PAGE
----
Set short- and long-term goals and focus on attaining them. From exercising daily to planning a home renovation, goals can help you stop obsessing over the pandemic and other problems, and focus on a brighter future.

Find Meaning
Reflect on what gives your life meaning and makes you happy. It could be connecting with nature, supporting your family, pursuing an interest, or a cause you feel passionate about. Remind yourself of these things, often, and especially when you are feeling helpless or hopeless.

Stay Connected
Stay in touch with your social support network. Use everyone’s new best friend, technology, to ‘facetime’, ‘Zoom’ or ‘Skype’ your family and friends.

Learn Something New
Develop a learning spirit – pursue a new interest or acquire a new skill. Mastering something new will boost your confidence in your ability to cope with the challenges that life throws at you, both during and after the pandemic.

Practise Self-compassion
Be kind to yourself. When you are upset, take time out to vent your frustrations or release your disappointment. Go for a walk or a run – it can help you process your thoughts. Once you are calm, reassess your options and open your mind to all of the possible positive outcomes of whatever situation is getting you down.

Practise Self-care
Make good choices with regard to diet, exercise and sleep. Strengthen your mental health with mindfulness, spiritual practices, journaling, yoga or meditation. Avoid negative outlets, such as drugs, alcohol and other substances. This will help empower your body with the resources to cope with stress rather than succumb to it.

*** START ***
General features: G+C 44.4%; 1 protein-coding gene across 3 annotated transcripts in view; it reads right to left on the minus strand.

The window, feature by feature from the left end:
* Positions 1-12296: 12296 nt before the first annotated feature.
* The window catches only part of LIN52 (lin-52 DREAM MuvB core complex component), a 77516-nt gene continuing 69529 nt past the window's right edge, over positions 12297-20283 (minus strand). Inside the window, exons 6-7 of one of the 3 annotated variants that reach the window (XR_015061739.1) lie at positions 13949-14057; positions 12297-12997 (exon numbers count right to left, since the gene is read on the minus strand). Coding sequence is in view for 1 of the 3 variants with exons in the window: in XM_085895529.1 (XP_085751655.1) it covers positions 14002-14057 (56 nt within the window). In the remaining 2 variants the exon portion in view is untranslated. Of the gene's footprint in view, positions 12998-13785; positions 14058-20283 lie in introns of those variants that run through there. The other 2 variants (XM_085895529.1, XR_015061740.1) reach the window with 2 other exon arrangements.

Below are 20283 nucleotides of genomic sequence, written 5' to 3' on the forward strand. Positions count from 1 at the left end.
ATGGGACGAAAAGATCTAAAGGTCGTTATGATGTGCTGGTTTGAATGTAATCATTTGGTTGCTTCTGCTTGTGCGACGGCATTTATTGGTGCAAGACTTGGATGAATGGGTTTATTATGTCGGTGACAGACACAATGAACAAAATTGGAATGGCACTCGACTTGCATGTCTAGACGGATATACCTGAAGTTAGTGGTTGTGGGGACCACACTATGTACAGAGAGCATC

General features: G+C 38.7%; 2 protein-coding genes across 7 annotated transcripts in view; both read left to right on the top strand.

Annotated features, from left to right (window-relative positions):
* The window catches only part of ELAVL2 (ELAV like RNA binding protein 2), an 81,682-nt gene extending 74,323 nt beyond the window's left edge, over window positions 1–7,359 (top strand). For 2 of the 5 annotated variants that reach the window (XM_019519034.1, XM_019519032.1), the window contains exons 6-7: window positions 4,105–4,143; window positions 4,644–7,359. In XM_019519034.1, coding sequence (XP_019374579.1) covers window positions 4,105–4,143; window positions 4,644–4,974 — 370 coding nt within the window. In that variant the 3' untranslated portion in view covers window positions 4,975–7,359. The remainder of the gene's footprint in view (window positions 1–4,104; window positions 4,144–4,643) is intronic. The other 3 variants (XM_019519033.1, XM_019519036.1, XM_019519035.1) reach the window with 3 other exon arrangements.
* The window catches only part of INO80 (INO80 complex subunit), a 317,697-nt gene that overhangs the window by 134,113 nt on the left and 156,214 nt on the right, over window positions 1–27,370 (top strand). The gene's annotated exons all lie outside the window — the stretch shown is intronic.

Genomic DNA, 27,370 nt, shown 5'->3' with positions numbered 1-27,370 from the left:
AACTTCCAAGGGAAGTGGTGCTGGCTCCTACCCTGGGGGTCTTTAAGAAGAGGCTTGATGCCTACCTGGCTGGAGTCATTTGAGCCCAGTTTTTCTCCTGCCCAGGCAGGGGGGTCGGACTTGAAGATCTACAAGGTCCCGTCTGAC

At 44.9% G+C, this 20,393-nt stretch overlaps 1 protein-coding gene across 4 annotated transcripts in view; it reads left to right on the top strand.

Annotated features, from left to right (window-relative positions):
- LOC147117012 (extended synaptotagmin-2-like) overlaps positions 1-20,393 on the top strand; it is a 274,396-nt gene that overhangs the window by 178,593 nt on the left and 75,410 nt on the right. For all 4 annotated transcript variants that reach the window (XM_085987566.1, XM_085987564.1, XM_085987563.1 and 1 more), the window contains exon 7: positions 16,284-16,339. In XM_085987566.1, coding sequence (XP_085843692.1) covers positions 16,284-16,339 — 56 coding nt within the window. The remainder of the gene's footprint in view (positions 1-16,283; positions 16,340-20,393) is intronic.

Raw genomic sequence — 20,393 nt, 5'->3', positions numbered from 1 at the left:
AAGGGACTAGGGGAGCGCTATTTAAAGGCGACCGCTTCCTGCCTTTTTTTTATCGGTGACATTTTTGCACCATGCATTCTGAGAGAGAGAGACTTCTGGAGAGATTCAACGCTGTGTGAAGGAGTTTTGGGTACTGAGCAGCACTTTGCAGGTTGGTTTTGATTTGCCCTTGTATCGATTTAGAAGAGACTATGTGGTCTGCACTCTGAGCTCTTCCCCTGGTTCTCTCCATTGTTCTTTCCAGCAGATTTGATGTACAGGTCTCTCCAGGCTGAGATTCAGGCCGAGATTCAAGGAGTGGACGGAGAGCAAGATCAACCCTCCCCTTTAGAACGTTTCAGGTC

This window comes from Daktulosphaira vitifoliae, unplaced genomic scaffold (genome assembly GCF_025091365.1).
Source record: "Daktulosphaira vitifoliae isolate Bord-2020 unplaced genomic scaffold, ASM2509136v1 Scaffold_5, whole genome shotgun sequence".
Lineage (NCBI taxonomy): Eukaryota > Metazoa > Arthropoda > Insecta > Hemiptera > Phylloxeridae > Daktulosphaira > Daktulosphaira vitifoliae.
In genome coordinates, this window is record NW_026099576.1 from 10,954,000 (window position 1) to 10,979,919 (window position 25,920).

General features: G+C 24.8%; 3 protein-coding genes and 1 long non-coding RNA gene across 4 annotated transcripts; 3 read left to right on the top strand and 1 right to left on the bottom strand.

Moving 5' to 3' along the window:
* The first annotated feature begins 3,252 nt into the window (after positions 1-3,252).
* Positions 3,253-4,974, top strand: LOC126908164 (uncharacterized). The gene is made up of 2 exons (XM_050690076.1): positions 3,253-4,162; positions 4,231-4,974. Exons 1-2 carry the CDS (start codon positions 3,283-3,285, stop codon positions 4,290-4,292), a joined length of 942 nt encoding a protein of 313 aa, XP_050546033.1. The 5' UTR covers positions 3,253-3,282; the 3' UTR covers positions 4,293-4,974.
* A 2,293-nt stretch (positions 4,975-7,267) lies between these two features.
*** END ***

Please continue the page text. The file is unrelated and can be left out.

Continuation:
Remain Hopeful
Maintain a hopeful and optimistic outlook, and remember that a difficult situation can be an opportunity for learning and personal growth. This will help you keep your emotions within the ‘window of tolerance’ so that you can rationalise your problems and find solutions.

While Charley admits that teletherapy was never the first choice among mental health practitioners before COVID-19, she champions the many ways in which technology has helped support mental health.

“Given the number of mental health apps and programmes online, and the platforms that doctors, counsellors, psychologists and social workers have been using to stay in touch with their patients, it may remain a viable option even after the pandemic ends,” said Charley.

If it doesn’t destroy you, it makes you stronger. The old saying has been quoted often in recent times.

While Charley agreed that hanging on to that thought can be self-affirming and motivating, she pointed out that it can become a problem if you set such high standards for yourself that you feel you must put on an act and hide your fears rather than seek help when you are struggling.

“In some circles, being vulnerable is seen as a weakness and there is an unspoken pressure to present oneself as someone that has it all figured out. If you pursue that ‘can-do ethos’ relentlessly, you could be setting yourself up for failure,” cautioned Charley.

According to Charley, studies show that surviving a stressful event outside the realm of normal human experiences can have serious long-term effects such as hypervigilance, hyperarousal, anxiety, panic attacks, and feeling overwhelmed.

“The truth is that chaos and mayhem make most people psychologically weaker, not stronger,” clarified Charley.

Surviving a crisis that is uniquely personal, such as a serious illness or injury from a freak accident, can lead to feelings of acute isolation. The pandemic, on the other hand, has been uniquely universal.

From all reports, a sense of camaraderie has arisen from the collective hardship that has brought the world together. This humbling experience has taught us that adversities can happen to any one of us – and to all of us.

“Collective thinking, caring and connection, and the sharing of resources, will bring the world out of chaos without destroying our spirits,” predicted Charley. “Positive things like unconditional love and care, and a nurturing environment that encourages people to explore, learn and adapt, will make us all stronger.”

You heard it from Charley. We will survive this pandemic. And we may emerge stronger, kinder and wiser for it.

Clarity Singapore
Tel: 6757 7990
Email: [email protected]

This article is taken from our My Alvernia Magazine Issue #44. Click here to read the issue on our website or on Magzter.